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Posted by Allison Linn
Microsoft researchers have come up with a way to make wearable gadgets such as fitness trackers and smart watches go much longer between charges.
The research project, called WearDrive, is the latest development in the researchers' broad effort to vastly improve the battery life of all our favorite devices. This week, the paper outlining WearDrive was named one of the three best papers at the USENIX Annual Technical Conference in Santa Clara, California.
When Chris J.C. Burges came to Microsoft Research in 2000, he knew he wanted to work on machine learning projects that would have a real impact on users.
Burges definitely succeeded: He ended up being part of a team that created the basis for the ranking system that is still used in Microsoft's Bing search engine today.
At next week's International Conference on Machine Learning, Burges, a research manager and principal researcher in Microsoft Research's Machine Learning Intelligence Group, and his co-authors will receive the Test of Time Award for the 2005 paper that showed how that system works.
Posted by George Thomas Jr.
Many programmers recognize Don Syme's name, but even more are influenced daily by his research and development. After all, Syme, a principal researcher in Microsoft's Cambridge, U.K., lab, has helped to develop and influence features of popular computer languages used by millions of programmers, C# in particular.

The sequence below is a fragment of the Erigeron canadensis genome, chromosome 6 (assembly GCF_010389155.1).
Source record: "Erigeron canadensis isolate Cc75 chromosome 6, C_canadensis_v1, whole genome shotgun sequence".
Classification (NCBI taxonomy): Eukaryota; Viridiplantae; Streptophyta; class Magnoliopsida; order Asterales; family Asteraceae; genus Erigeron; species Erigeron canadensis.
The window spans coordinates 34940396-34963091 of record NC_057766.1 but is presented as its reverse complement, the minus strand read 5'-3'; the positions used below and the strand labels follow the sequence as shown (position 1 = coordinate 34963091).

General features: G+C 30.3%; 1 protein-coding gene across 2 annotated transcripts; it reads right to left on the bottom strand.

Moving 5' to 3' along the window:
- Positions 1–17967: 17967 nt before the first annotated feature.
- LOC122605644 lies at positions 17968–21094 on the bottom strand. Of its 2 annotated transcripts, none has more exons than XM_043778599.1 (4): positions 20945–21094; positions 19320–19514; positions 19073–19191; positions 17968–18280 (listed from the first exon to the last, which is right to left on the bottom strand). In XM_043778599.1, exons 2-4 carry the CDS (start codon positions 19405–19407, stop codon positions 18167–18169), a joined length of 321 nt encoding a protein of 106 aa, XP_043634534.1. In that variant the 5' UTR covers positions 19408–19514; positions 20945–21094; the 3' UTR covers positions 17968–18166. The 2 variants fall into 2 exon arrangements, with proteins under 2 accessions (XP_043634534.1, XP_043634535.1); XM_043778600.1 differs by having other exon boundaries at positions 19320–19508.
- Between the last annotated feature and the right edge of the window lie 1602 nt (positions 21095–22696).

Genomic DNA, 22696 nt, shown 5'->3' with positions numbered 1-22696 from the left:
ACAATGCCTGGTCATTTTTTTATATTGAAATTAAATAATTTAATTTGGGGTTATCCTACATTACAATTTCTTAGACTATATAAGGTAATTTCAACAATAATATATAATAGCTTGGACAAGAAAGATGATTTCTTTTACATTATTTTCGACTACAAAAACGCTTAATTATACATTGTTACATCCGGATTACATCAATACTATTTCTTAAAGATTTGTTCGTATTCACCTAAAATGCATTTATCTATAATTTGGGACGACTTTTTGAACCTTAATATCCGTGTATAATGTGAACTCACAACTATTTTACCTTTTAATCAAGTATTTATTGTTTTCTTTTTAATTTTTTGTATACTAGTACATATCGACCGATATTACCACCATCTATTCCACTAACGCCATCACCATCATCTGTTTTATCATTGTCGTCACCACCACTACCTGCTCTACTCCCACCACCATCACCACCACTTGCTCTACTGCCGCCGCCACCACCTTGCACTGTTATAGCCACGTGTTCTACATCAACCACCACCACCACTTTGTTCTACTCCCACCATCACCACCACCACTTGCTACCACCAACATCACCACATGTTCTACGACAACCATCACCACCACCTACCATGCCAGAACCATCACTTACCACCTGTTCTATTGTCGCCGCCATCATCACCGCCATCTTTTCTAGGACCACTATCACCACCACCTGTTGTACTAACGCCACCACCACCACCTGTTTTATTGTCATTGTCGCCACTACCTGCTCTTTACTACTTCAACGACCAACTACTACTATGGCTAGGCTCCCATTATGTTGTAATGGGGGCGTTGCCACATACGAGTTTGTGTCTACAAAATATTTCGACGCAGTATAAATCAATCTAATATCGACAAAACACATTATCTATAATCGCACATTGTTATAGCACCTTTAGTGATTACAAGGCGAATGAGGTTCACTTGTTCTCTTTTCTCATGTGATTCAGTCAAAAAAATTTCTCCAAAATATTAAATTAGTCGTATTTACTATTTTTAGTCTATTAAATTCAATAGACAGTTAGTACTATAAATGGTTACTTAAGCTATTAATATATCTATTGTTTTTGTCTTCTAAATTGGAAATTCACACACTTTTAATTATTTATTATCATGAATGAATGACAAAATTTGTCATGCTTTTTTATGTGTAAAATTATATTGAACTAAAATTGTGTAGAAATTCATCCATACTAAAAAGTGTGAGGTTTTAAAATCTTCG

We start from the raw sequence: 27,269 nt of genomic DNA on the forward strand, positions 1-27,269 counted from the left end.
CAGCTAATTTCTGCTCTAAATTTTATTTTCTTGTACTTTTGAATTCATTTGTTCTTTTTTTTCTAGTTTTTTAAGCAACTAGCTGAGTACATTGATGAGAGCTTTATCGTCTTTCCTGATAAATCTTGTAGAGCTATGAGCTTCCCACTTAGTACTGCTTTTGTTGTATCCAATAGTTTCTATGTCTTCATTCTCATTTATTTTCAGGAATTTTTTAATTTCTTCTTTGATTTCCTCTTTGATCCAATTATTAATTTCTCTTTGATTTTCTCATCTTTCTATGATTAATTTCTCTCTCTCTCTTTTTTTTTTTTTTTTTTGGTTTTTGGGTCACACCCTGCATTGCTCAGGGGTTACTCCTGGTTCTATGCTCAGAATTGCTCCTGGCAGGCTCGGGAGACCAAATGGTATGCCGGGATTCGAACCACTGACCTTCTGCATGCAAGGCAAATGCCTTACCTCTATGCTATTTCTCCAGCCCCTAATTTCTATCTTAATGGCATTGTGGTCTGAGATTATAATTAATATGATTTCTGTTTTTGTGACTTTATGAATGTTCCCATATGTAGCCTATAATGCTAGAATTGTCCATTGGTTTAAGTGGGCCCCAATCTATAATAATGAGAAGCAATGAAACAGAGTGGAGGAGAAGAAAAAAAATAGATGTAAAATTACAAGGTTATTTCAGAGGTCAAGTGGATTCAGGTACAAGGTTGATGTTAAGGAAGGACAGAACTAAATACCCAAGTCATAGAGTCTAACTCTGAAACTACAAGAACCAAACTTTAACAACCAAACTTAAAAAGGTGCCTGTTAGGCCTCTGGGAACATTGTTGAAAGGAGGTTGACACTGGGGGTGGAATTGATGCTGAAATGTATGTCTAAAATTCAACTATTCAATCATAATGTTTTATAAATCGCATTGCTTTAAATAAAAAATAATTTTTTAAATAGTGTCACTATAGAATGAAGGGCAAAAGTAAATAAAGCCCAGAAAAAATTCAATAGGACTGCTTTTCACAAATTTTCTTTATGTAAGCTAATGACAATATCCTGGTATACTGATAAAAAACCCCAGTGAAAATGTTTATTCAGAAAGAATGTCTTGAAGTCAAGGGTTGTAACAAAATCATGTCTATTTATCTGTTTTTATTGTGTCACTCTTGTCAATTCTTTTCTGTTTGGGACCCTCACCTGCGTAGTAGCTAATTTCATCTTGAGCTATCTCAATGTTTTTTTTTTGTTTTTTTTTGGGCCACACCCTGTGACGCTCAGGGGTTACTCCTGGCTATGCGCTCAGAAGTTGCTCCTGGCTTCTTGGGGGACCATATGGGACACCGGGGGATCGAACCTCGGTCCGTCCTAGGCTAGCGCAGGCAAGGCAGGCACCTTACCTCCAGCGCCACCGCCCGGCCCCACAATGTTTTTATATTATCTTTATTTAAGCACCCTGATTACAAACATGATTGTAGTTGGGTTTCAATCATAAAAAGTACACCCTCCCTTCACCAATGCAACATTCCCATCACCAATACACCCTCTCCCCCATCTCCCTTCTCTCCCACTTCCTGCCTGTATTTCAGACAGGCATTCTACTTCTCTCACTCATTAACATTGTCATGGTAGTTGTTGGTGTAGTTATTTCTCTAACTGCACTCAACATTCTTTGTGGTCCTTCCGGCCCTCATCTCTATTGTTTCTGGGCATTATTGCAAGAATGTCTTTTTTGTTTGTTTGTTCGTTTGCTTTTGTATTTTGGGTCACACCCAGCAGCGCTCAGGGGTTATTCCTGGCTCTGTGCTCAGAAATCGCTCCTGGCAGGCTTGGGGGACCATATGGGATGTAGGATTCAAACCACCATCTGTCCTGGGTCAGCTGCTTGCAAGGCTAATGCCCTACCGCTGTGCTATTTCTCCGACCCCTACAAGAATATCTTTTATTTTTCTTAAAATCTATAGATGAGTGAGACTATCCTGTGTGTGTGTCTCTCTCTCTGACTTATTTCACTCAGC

And soon Syme will get a new form of recognition: This month the Royal Academy of Engineering named Syme one of three winners of the prestigious Silver Medal for 2015.
Microsoft researcher Vasilis Syrgkanis and two colleagues this week unveiled a new approach to understanding and optimizing online bidding and auctions, with implications far beyond the online advertising marketplace in which their study was based.
Working with Denis Nekipelov of the University of Virginia and Eva Tardos of Cornell University, their research, Econometrics for Learning Agents, goes beyond the long-standing approach of applying the famous Nash Equilibrium when analyzing online interactions. It was the only submission to receive the Best Paper award at the ACM Economics and Computation 2015 conference in Portland, Ore., this week.
On Saturday, Jeannette Wing, a Microsoft corporate vice president, will receive the Association for Computing Machinery's distinguished service award, recognizing her as "a leader who has transformed the way the world views computing."
In 2006, Wing wrote what would prove to be a seminal paper on the topic of computational thinking, hoping the paper would help spread the joy and excitement of computer science. Almost a decade later, computational thinking is regularly being used as a framework for solving problems in all sorts of fields, from digital journalism to computational biology, and it's being incorporated into educational curriculum at all levels.